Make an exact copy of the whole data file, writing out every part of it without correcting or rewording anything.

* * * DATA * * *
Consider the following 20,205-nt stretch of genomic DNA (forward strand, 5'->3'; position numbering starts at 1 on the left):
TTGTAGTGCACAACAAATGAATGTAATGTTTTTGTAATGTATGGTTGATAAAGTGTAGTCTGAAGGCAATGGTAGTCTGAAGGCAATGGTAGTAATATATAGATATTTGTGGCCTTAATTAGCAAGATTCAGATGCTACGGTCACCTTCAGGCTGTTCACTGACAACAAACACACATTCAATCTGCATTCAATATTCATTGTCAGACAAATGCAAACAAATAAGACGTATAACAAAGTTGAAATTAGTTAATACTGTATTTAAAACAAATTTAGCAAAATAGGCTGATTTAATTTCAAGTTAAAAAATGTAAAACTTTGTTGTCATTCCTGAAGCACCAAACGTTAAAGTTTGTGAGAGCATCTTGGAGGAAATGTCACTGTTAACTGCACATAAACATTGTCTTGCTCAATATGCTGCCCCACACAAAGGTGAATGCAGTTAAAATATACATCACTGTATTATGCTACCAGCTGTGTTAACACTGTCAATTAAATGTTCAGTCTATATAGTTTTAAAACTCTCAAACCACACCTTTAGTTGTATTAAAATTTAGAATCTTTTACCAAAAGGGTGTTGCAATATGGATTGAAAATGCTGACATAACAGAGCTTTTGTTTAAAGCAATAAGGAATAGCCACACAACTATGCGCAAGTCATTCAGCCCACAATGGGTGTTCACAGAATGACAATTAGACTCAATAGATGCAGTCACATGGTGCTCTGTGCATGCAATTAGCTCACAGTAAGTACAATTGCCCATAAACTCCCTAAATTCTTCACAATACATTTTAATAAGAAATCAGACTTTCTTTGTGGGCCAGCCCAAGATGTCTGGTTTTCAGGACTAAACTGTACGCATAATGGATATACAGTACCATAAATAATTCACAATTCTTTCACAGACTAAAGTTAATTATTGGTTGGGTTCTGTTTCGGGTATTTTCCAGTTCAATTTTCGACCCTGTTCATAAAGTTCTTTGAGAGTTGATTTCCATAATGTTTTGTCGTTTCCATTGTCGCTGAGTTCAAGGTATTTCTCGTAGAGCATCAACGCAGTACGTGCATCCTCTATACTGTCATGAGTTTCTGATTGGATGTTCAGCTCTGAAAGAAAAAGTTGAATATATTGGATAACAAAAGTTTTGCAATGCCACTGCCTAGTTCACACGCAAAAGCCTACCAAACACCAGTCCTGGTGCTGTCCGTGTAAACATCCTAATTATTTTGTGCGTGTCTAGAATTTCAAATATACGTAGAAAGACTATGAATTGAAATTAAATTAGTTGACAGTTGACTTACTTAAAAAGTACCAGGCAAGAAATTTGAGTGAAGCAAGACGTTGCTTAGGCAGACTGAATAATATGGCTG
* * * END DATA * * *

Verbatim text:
Consider the following 20,205-nt stretch of genomic DNA (forward strand, 5'->3'; position numbering starts at 1 on the left):
TTGTAGTGCACAACAAATGAATGTAATGTTTTTGTAATGTATGGTTGATAAAGTGTAGTCTGAAGGCAATGGTAGTCTGAAGGCAATGGTAGTAATATATAGATATTTGTGGCCTTAATTAGCAAGATTCAGATGCTACGGTCACCTTCAGGCTGTTCACTGACAACAAACACACATTCAATCTGCATTCAATATTCATTGTCAGACAAATGCAAACAAATAAGACGTATAACAAAGTTGAAATTAGTTAATACTGTATTTAAAACAAATTTAGCAAAATAGGCTGATTTAATTTCAAGTTAAAAAATGTAAAACTTTGTTGTCATTCCTGAAGCACCAAACGTTAAAGTTTGTGAGAGCATCTTGGAGGAAATGTCACTGTTAACTGCACATAAACATTGTCTTGCTCAATATGCTGCCCCACACAAAGGTGAATGCAGTTAAAATATACATCACTGTATTATGCTACCAGCTGTGTTAACACTGTCAATTAAATGTTCAGTCTATATAGTTTTAAAACTCTCAAACCACACCTTTAGTTGTATTAAAATTTAGAATCTTTTACCAAAAGGGTGTTGCAATATGGATTGAAAATGCTGACATAACAGAGCTTTTGTTTAAAGCAATAAGGAATAGCCACACAACTATGCGCAAGTCATTCAGCCCACAATGGGTGTTCACAGAATGACAATTAGACTCAATAGATGCAGTCACATGGTGCTCTGTGCATGCAATTAGCTCACAGTAAGTACAATTGCCCATAAACTCCCTAAATTCTTCACAATACATTTTAATAAGAAATCAGACTTTCTTTGTGGGCCAGCCCAAGATGTCTGGTTTTCAGGACTAAACTGTACGCATAATGGATATACAGTACCATAAATAATTCACAATTCTTTCACAGACTAAAGTTAATTATTGGTTGGGTTCTGTTTCGGGTATTTTCCAGTTCAATTTTCGACCCTGTTCATAAAGTTCTTTGAGAGTTGATTTCCATAATGTTTTGTCGTTTCCATTGTCGCTGAGTTCAAGGTATTTCTCGTAGAGCATCAACGCAGTACGTGCATCCTCTATACTGTCATGAGTTTCTGATTGGATGTTCAGCTCTGAAAGAAAAAGTTGAATATATTGGATAACAAAAGTTTTGCAATGCCACTGCCTAGTTCACACGCAAAAGCCTACCAAACACCAGTCCTGGTGCTGTCCGTGTAAACATCCTAATTATTTTGTGCGTGTCTAGAATTTCAAATATACGTAGAAAGACTATGAATTGAAATTAAATTAGTTGACAGTTGACTTACTTAAAAAGTACCAGGCAAGAAATTTGAGTGAAGCAAGACGTTGCTTAGGCAGACTGAATAATATGGCTG